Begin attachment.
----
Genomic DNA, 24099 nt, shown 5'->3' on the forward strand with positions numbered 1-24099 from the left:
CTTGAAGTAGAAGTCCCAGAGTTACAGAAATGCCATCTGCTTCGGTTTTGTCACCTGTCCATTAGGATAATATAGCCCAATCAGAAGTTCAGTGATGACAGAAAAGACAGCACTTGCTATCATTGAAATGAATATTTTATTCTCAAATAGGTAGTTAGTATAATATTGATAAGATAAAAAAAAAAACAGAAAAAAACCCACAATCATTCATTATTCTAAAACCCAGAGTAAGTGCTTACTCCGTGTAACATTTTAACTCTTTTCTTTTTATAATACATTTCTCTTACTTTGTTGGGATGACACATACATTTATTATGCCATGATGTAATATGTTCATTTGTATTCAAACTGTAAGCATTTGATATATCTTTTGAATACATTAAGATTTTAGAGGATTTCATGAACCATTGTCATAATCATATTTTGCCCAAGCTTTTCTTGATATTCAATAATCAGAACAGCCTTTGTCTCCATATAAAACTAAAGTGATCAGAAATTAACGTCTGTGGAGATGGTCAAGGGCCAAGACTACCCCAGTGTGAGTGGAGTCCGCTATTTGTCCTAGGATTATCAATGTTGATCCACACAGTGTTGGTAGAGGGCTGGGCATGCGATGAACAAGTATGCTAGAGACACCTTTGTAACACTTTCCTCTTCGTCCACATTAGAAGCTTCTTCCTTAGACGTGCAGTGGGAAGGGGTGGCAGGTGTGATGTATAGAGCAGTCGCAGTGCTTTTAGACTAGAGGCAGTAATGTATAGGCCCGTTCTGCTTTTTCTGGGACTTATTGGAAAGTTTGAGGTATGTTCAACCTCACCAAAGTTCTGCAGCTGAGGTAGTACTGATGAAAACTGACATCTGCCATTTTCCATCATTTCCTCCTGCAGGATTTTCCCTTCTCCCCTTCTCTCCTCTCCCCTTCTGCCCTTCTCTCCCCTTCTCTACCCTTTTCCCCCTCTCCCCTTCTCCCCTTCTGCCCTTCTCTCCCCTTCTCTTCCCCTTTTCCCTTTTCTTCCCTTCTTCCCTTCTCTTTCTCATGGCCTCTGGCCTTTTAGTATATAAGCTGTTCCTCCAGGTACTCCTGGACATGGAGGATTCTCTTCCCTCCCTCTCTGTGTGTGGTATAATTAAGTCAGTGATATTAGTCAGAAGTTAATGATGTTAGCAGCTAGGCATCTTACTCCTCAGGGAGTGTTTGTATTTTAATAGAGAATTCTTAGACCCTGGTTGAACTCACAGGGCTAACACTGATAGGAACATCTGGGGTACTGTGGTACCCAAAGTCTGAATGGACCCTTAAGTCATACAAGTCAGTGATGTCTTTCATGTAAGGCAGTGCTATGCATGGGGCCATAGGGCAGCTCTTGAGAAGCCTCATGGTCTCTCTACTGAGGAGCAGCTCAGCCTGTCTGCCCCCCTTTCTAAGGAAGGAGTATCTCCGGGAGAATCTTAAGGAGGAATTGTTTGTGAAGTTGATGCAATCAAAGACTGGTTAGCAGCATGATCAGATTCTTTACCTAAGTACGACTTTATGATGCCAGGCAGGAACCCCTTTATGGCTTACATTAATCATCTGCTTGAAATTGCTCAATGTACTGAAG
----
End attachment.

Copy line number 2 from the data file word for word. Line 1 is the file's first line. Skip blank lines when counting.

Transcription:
CTTGAAGTAGAAGTCCCAGAGTTACAGAAATGCCATCTGCTTCGGTTTTGTCACCTGTCCATTAGGATAATATAGCCCAATCAGAAGTTCAGTGATGACAGAAAAGACAGCACTTGCTATCATTGAAATGAATATTTTATTCTCAAATAGGTAGTTAGTATAATATTGATAAGATAAAAAAAAAAACAGAAAAAAACCCACAATCATTCATTATTCTAAAACCCAGAGTAAGTGCTTACTCCGTGTAACATTTTAACTCTTTTCTTTTTATAATACATTTCTCTTACTTTGTTGGGATGACACATACATTTATTATGCCATGATGTAATATGTTCATTTGTATTCAAACTGTAAGCATTTGATATATCTTTTGAATACATTAAGATTTTAGAGGATTTCATGAACCATTGTCATAATCATATTTTGCCCAAGCTTTTCTTGATATTCAATAATCAGAACAGCCTTTGTCTCCATATAAAACTAAAGTGATCAGAAATTAACGTCTGTGGAGATGGTCAAGGGCCAAGACTACCCCAGTGTGAGTGGAGTCCGCTATTTGTCCTAGGATTATCAATGTTGATCCACACAGTGTTGGTAGAGGGCTGGGCATGCGATGAACAAGTATGCTAGAGACACCTTTGTAACACTTTCCTCTTCGTCCACATTAGAAGCTTCTTCCTTAGACGTGCAGTGGGAAGGGGTGGCAGGTGTGATGTATAGAGCAGTCGCAGTGCTTTTAGACTAGAGGCAGTAATGTATAGGCCCGTTCTGCTTTTTCTGGGACTTATTGGAAAGTTTGAGGTATGTTCAACCTCACCAAAGTTCTGCAGCTGAGGTAGTACTGATGAAAACTGACATCTGCCATTTTCCATCATTTCCTCCTGCAGGATTTTCCCTTCTCCCCTTCTCTCCTCTCCCCTTCTGCCCTTCTCTCCCCTTCTCTACCCTTTTCCCCCTCTCCCCTTCTCCCCTTCTGCCCTTCTCTCCCCTTCTCTTCCCCTTTTCCCTTTTCTTCCCTTCTTCCCTTCTCTTTCTCATGGCCTCTGGCCTTTTAGTATATAAGCTGTTCCTCCAGGTACTCCTGGACATGGAGGATTCTCTTCCCTCCCTCTCTGTGTGTGGTATAATTAAGTCAGTGATATTAGTCAGAAGTTAATGATGTTAGCAGCTAGGCATCTTACTCCTCAGGGAGTGTTTGTATTTTAATAGAGAATTCTTAGACCCTGGTTGAACTCACAGGGCTAACACTGATAGGAACATCTGGGGTACTGTGGTACCCAAAGTCTGAATGGACCCTTAAGTCATACAAGTCAGTGATGTCTTTCATGTAAGGCAGTGCTATGCATGGGGCCATAGGGCAGCTCTTGAGAAGCCTCATGGTCTCTCTACTGAGGAGCAGCTCAGCCTGTCTGCCCCCCTTTCTAAGGAAGGAGTATCTCCGGGAGAATCTTAAGGAGGAATTGTTTGTGAAGTTGATGCAATCAAAGACTGGTTAGCAGCATGATCAGATTCTTTACCTAAGTACGACTTTATGATGCCAGGCAGGAACCCCTTTATGGCTTACATTAATCATCTGCTTGAAATTGCTCAATGTACTGAAG